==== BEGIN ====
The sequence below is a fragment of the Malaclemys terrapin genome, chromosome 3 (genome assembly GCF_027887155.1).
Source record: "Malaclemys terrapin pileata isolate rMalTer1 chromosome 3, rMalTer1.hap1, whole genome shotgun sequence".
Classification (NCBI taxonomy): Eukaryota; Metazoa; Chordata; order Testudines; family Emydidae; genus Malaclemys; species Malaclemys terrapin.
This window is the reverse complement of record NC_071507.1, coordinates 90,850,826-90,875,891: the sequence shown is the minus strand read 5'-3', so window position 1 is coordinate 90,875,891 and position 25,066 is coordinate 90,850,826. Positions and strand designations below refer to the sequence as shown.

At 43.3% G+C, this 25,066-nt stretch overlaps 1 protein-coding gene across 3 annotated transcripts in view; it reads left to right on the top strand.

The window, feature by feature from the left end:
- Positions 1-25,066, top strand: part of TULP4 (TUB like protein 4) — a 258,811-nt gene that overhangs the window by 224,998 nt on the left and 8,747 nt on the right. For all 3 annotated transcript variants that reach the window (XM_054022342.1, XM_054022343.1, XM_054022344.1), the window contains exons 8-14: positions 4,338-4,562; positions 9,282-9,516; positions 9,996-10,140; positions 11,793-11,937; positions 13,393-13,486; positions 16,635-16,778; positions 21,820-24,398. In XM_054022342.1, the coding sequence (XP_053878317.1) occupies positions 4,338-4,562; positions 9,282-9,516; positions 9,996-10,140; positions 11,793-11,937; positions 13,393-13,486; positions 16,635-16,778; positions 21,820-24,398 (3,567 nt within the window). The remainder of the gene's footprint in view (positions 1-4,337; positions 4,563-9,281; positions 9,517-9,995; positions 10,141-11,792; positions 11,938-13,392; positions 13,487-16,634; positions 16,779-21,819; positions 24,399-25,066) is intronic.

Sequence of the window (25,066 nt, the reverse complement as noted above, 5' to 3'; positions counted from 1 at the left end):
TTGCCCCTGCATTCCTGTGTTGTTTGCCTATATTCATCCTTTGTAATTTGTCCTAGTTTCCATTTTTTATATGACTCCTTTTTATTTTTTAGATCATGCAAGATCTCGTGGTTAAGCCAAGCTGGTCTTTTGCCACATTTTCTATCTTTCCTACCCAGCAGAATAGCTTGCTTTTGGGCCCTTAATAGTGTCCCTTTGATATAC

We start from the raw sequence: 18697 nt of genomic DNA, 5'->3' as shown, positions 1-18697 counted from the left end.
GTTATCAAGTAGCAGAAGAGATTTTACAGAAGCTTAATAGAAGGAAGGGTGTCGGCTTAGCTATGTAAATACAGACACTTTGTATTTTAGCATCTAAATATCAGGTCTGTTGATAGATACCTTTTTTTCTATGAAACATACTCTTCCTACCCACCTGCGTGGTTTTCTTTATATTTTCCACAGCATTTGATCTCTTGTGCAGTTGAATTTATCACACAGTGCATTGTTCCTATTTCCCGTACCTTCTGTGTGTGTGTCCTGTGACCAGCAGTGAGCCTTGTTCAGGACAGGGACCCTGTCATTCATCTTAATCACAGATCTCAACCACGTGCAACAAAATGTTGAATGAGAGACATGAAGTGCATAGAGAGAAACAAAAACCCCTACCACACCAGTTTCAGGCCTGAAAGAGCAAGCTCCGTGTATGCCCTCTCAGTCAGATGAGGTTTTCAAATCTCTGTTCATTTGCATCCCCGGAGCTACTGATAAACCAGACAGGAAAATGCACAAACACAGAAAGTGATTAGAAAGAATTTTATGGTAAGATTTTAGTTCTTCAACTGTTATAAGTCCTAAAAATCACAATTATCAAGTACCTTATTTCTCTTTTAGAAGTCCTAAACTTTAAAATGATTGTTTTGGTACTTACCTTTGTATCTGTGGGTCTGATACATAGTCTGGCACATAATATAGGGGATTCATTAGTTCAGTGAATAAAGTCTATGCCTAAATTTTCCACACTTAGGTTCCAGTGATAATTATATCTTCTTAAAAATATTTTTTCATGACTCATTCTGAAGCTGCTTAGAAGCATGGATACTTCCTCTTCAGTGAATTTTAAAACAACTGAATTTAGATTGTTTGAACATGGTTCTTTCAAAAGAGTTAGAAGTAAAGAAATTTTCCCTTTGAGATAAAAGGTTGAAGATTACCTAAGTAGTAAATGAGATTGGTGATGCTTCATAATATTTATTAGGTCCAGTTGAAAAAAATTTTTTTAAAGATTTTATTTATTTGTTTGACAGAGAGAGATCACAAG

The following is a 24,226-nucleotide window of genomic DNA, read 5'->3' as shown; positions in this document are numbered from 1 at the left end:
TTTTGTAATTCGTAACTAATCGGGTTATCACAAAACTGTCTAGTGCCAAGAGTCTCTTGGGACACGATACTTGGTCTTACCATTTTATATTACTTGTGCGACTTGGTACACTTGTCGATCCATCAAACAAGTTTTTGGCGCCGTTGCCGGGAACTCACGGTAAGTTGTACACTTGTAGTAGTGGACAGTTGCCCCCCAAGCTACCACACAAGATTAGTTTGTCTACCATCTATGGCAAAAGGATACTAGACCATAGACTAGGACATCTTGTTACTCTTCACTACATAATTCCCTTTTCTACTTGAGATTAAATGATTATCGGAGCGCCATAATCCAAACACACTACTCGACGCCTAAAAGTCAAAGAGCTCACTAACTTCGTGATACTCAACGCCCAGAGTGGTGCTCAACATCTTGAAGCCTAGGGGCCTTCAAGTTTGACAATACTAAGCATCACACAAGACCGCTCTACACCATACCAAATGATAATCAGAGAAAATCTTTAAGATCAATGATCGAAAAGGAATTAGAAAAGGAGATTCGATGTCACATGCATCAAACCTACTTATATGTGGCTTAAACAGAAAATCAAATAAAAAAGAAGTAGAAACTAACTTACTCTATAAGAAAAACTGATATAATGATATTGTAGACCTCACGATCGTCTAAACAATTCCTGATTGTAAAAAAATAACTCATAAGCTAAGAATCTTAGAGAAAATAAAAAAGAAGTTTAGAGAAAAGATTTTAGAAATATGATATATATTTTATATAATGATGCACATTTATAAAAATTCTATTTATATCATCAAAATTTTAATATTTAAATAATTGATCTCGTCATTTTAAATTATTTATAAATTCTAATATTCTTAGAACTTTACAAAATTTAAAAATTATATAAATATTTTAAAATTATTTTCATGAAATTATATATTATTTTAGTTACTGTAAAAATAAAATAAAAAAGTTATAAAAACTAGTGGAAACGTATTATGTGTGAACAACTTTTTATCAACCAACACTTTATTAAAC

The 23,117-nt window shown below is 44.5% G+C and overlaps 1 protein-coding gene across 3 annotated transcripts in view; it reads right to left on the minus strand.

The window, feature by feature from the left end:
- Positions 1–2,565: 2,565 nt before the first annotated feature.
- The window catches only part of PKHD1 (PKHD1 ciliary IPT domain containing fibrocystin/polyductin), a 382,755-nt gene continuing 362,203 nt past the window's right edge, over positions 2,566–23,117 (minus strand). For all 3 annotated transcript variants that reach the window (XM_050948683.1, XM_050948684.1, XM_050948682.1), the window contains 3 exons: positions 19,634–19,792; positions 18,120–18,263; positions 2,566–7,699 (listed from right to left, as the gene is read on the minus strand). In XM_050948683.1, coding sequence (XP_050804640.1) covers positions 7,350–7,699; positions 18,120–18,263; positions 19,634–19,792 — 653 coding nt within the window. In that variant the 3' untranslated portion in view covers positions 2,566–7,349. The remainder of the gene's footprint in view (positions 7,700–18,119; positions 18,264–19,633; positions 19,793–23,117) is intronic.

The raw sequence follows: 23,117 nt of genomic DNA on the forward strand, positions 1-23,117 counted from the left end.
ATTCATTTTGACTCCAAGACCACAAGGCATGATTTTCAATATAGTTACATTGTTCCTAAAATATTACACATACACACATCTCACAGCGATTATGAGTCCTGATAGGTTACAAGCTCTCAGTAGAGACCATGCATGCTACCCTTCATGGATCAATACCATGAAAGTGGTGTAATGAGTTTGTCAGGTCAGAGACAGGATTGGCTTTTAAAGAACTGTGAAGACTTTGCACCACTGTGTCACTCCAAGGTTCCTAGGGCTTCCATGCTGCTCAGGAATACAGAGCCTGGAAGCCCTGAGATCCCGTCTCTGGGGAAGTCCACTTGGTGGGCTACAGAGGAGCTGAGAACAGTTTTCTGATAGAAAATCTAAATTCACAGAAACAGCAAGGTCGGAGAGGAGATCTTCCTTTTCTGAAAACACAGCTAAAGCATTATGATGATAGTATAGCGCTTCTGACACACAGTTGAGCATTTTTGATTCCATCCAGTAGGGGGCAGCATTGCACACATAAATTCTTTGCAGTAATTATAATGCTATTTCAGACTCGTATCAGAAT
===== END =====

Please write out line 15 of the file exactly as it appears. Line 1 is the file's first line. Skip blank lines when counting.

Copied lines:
The window, feature by feature from the left end: